Speaking of the pockets - I love how deep and slouchy these are! They create some volume around the hips which helps balance the blousy-ness of the bodice. You can also get a peak at the accompanying slip I made for this dress. This was included with the pattern and I was soooo tempted to skip it! However my jersey was very sheer and really needed a slip, and I didn't own any plain white slips, so I decided to give it a go. I used some white crepe de chine I've had lying around. I had barely enough to make this slip, which is all cut on the bias. I sewed it up one night after work and expected it to go together in a couple hours. The slip had different plans. It was just so finnicky! I forgot how stressful sewing bias cut garments can be! However, I'm glad to have it.
The back is definitely the most boring view of the whole dress. The back waistband is gathered with elastic (yawn) and the pockets wrap around the hips (the potential is there but it leaves me feeling a bit 'meh'). I sewed a straight size 12 for this dress, but probably could have sized down. I tried it on after inserting the elastic and the waist was very loose, which, combined with the loose, drapey bodice, the saggy hip pockets, and the large print, made for a very unflattering dress. Luckily, the solution was simple, I just cut a smaller length of elastic to pull the waist tighter, which created the shape I was missing before. I also only had 1 inch wide elastic on hand, and this pattern calls for 1.5 inch wide elastic. I thought I could get away with it, but it really does look a bit sloppy, so I think I'll switch it out for wider elastic when I make my next Joanne's run.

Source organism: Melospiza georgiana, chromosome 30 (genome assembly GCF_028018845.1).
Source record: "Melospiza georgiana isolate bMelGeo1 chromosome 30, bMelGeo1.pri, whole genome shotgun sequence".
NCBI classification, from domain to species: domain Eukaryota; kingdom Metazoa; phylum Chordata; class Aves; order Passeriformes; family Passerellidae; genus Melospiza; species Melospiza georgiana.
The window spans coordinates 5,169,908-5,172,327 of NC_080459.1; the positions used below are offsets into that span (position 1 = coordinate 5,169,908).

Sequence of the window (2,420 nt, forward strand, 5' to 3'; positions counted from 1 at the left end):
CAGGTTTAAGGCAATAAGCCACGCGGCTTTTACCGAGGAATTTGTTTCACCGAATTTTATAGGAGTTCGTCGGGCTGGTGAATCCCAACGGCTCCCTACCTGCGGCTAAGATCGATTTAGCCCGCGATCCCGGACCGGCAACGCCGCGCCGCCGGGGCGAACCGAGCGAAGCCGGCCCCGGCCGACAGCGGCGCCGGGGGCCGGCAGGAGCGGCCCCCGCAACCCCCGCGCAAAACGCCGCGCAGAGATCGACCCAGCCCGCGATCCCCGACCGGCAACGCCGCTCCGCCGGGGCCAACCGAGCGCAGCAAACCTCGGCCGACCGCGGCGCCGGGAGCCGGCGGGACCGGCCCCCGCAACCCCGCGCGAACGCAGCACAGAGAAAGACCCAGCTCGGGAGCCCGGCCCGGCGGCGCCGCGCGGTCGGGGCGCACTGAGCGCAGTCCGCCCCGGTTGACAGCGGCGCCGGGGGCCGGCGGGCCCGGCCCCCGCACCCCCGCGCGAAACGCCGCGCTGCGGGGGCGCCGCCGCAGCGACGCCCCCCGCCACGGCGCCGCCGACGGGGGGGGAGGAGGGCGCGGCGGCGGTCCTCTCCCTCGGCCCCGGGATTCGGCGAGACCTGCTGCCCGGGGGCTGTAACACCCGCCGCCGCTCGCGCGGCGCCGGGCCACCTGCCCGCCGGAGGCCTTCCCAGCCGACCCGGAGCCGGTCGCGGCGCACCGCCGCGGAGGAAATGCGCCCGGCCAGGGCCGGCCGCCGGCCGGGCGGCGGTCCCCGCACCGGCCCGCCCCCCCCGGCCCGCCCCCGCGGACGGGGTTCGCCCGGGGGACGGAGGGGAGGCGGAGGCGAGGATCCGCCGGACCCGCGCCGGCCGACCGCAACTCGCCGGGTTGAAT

If I'm being truthful, this dress kind of stressed me out. I probably should have tried to make something a bit more straightforward this month because I was in the midst of a very labor intensive install at the gallery which had me running on fumes. But I had a vision! And dammit, I wanted to see it come to fruition! But the combination of this delicate knit, the instructions, and all those pleats (seriously, it felt like they were never ending... I think I spent three nights after work skipping dinner and just sewing fricking pleats. I could be exaggerating. But I don't think I am) and that shifty bias slip had me crying out in frustration on more than one occasion! And then, when it was time for me to try it on, I couldn't quite decide if I was wearing the dress, or if the dress was wearing me! The combination of the print and the pleats and the drapes just seemed like... a lot.
But I think it's growing on me. Now that I'm on the other side of my work stress and I've had a few good nights sleeps under my belt (and stopped skipping meals) I can look at this dress and see that maybe it's actually the right amount of everything.